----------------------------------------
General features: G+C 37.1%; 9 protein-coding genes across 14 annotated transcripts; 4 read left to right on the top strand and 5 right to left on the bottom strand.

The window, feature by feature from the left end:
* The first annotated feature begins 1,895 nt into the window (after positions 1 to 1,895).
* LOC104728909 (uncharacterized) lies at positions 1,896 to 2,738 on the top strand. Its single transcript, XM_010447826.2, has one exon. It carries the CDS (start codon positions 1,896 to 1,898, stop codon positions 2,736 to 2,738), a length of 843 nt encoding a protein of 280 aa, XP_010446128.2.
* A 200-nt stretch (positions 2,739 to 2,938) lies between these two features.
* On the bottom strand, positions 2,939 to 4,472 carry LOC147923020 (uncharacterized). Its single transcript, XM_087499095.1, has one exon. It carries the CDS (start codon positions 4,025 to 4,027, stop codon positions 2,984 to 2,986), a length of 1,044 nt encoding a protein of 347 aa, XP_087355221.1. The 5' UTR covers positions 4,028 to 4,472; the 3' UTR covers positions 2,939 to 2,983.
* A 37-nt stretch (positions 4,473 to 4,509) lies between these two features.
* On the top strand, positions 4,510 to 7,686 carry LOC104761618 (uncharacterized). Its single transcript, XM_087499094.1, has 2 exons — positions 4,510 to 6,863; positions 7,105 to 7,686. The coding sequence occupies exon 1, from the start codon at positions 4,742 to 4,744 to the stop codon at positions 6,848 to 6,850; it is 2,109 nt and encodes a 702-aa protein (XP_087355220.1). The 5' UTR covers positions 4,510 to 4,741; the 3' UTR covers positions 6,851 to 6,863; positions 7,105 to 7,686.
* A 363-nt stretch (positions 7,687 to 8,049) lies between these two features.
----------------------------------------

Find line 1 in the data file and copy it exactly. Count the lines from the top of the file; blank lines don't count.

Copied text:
General features: G+C 37.1%; 9 protein-coding genes across 14 annotated transcripts; 4 read left to right on the top strand and 5 right to left on the bottom strand.